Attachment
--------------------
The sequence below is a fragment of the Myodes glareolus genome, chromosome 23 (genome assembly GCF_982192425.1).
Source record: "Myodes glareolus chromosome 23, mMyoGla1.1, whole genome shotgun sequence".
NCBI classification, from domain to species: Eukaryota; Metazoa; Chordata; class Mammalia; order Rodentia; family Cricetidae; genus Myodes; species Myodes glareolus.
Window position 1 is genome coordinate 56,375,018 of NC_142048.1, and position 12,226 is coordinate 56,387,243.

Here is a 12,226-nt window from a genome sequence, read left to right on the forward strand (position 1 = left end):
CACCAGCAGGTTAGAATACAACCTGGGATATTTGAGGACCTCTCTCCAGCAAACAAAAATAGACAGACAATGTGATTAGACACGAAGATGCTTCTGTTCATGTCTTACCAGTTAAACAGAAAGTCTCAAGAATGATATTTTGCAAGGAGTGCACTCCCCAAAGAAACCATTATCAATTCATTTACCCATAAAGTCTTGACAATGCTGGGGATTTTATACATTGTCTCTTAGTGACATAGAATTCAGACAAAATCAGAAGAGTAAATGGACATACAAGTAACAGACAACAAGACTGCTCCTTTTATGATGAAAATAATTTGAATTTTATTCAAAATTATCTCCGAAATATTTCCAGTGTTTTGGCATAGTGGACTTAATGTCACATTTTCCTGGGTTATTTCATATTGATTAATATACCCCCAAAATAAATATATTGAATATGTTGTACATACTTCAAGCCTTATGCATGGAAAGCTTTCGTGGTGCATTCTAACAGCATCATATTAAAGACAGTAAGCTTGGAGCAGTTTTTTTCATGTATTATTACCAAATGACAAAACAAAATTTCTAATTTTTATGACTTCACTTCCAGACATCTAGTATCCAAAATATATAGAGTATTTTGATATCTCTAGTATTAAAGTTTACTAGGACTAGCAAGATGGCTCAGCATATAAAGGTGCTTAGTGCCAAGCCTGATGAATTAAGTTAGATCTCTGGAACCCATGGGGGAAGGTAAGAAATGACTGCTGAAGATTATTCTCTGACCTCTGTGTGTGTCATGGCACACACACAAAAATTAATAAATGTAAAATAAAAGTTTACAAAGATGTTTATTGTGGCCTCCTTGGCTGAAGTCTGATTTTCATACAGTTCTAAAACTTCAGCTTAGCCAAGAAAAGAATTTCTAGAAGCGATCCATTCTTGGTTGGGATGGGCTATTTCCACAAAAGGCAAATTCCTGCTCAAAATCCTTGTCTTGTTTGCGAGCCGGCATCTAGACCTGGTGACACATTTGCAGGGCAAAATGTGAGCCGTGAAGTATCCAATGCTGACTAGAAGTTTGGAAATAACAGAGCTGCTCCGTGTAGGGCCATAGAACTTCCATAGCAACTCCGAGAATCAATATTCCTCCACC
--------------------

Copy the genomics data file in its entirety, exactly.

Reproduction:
The sequence below is a fragment of the Myodes glareolus genome, chromosome 23 (genome assembly GCF_982192425.1).
Source record: "Myodes glareolus chromosome 23, mMyoGla1.1, whole genome shotgun sequence".
NCBI classification, from domain to species: Eukaryota; Metazoa; Chordata; class Mammalia; order Rodentia; family Cricetidae; genus Myodes; species Myodes glareolus.
Window position 1 is genome coordinate 56,375,018 of NC_142048.1, and position 12,226 is coordinate 56,387,243.

Here is a 12,226-nt window from a genome sequence, read left to right on the forward strand (position 1 = left end):
CACCAGCAGGTTAGAATACAACCTGGGATATTTGAGGACCTCTCTCCAGCAAACAAAAATAGACAGACAATGTGATTAGACACGAAGATGCTTCTGTTCATGTCTTACCAGTTAAACAGAAAGTCTCAAGAATGATATTTTGCAAGGAGTGCACTCCCCAAAGAAACCATTATCAATTCATTTACCCATAAAGTCTTGACAATGCTGGGGATTTTATACATTGTCTCTTAGTGACATAGAATTCAGACAAAATCAGAAGAGTAAATGGACATACAAGTAACAGACAACAAGACTGCTCCTTTTATGATGAAAATAATTTGAATTTTATTCAAAATTATCTCCGAAATATTTCCAGTGTTTTGGCATAGTGGACTTAATGTCACATTTTCCTGGGTTATTTCATATTGATTAATATACCCCCAAAATAAATATATTGAATATGTTGTACATACTTCAAGCCTTATGCATGGAAAGCTTTCGTGGTGCATTCTAACAGCATCATATTAAAGACAGTAAGCTTGGAGCAGTTTTTTTCATGTATTATTACCAAATGACAAAACAAAATTTCTAATTTTTATGACTTCACTTCCAGACATCTAGTATCCAAAATATATAGAGTATTTTGATATCTCTAGTATTAAAGTTTACTAGGACTAGCAAGATGGCTCAGCATATAAAGGTGCTTAGTGCCAAGCCTGATGAATTAAGTTAGATCTCTGGAACCCATGGGGGAAGGTAAGAAATGACTGCTGAAGATTATTCTCTGACCTCTGTGTGTGTCATGGCACACACACAAAAATTAATAAATGTAAAATAAAAGTTTACAAAGATGTTTATTGTGGCCTCCTTGGCTGAAGTCTGATTTTCATACAGTTCTAAAACTTCAGCTTAGCCAAGAAAAGAATTTCTAGAAGCGATCCATTCTTGGTTGGGATGGGCTATTTCCACAAAAGGCAAATTCCTGCTCAAAATCCTTGTCTTGTTTGCGAGCCGGCATCTAGACCTGGTGACACATTTGCAGGGCAAAATGTGAGCCGTGAAGTATCCAATGCTGACTAGAAGTTTGGAAATAACAGAGCTGCTCCGTGTAGGGCCATAGAACTTCCATAGCAACTCCGAGAATCAATATTCCTCCACC